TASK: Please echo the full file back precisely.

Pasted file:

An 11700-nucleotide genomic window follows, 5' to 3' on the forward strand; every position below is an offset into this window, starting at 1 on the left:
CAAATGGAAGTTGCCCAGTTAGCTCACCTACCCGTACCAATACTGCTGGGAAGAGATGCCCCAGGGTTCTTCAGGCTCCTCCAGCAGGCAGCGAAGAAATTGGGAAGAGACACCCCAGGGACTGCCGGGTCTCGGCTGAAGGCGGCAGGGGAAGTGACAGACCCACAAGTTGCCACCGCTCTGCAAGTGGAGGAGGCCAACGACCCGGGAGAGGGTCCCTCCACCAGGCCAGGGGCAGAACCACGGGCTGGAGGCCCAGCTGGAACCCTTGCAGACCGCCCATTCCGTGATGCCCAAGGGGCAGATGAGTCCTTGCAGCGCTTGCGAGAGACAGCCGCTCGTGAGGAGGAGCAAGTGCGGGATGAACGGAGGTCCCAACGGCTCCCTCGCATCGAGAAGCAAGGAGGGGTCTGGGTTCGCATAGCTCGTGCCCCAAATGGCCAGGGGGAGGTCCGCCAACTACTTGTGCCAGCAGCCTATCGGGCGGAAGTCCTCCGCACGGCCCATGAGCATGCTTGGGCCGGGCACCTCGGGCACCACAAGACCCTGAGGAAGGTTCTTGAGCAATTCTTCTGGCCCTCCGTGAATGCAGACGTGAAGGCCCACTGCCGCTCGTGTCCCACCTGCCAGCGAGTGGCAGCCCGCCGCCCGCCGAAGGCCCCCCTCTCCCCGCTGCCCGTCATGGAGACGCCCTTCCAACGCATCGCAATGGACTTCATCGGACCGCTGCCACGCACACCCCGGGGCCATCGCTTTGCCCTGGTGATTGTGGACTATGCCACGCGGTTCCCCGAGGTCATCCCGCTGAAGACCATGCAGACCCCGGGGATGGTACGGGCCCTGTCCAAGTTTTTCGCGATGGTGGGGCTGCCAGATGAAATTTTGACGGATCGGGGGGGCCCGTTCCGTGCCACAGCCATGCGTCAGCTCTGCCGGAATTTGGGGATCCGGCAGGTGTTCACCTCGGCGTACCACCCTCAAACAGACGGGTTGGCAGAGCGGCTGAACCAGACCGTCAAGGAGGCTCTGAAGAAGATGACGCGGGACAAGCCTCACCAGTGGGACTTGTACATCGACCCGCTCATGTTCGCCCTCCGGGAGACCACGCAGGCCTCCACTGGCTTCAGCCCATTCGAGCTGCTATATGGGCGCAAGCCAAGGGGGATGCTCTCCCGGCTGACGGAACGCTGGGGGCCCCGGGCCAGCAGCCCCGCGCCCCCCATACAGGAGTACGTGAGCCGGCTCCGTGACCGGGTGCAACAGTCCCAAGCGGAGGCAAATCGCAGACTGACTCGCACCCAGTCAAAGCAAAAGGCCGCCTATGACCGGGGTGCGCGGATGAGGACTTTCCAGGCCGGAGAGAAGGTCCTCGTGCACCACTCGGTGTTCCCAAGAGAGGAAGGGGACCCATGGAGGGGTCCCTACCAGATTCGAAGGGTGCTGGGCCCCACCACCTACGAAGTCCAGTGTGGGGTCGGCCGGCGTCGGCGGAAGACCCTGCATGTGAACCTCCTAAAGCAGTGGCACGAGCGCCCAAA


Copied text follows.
An 11700-nucleotide genomic window follows, 5' to 3' on the forward strand; every position below is an offset into this window, starting at 1 on the left:
CAAATGGAAGTTGCCCAGTTAGCTCACCTACCCGTACCAATACTGCTGGGAAGAGATGCCCCAGGGTTCTTCAGGCTCCTCCAGCAGGCAGCGAAGAAATTGGGAAGAGACACCCCAGGGACTGCCGGGTCTCGGCTGAAGGCGGCAGGGGAAGTGACAGACCCACAAGTTGCCACCGCTCTGCAAGTGGAGGAGGCCAACGACCCGGGAGAGGGTCCCTCCACCAGGCCAGGGGCAGAACCACGGGCTGGAGGCCCAGCTGGAACCCTTGCAGACCGCCCATTCCGTGATGCCCAAGGGGCAGATGAGTCCTTGCAGCGCTTGCGAGAGACAGCCGCTCGTGAGGAGGAGCAAGTGCGGGATGAACGGAGGTCCCAACGGCTCCCTCGCATCGAGAAGCAAGGAGGGGTCTGGGTTCGCATAGCTCGTGCCCCAAATGGCCAGGGGGAGGTCCGCCAACTACTTGTGCCAGCAGCCTATCGGGCGGAAGTCCTCCGCACGGCCCATGAGCATGCTTGGGCCGGGCACCTCGGGCACCACAAGACCCTGAGGAAGGTTCTTGAGCAATTCTTCTGGCCCTCCGTGAATGCAGACGTGAAGGCCCACTGCCGCTCGTGTCCCACCTGCCAGCGAGTGGCAGCCCGCCGCCCGCCGAAGGCCCCCCTCTCCCCGCTGCCCGTCATGGAGACGCCCTTCCAACGCATCGCAATGGACTTCATCGGACCGCTGCCACGCACACCCCGGGGCCATCGCTTTGCCCTGGTGATTGTGGACTATGCCACGCGGTTCCCCGAGGTCATCCCGCTGAAGACCATGCAGACCCCGGGGATGGTACGGGCCCTGTCCAAGTTTTTCGCGATGGTGGGGCTGCCAGATGAAATTTTGACGGATCGGGGGGGCCCGTTCCGTGCCACAGCCATGCGTCAGCTCTGCCGGAATTTGGGGATCCGGCAGGTGTTCACCTCGGCGTACCACCCTCAAACAGACGGGTTGGCAGAGCGGCTGAACCAGACCGTCAAGGAGGCTCTGAAGAAGATGACGCGGGACAAGCCTCACCAGTGGGACTTGTACATCGACCCGCTCATGTTCGCCCTCCGGGAGACCACGCAGGCCTCCACTGGCTTCAGCCCATTCGAGCTGCTATATGGGCGCAAGCCAAGGGGGATGCTCTCCCGGCTGACGGAACGCTGGGGGCCCCGGGCCAGCAGCCCCGCGCCCCCCATACAGGAGTACGTGAGCCGGCTCCGTGACCGGGTGCAACAGTCCCAAGCGGAGGCAAATCGCAGACTGACTCGCACCCAGTCAAAGCAAAAGGCCGCCTATGACCGGGGTGCGCGGATGAGGACTTTCCAGGCCGGAGAGAAGGTCCTCGTGCACCACTCGGTGTTCCCAAGAGAGGAAGGGGACCCATGGAGGGGTCCCTACCAGATTCGAAGGGTGCTGGGCCCCACCACCTACGAAGTCCAGTGTGGGGTCGGCCGGCGTCGGCGGAAGACCCTGCATGTGAACCTCCTAAAGCAGTGGCACGAGCGCCCAAA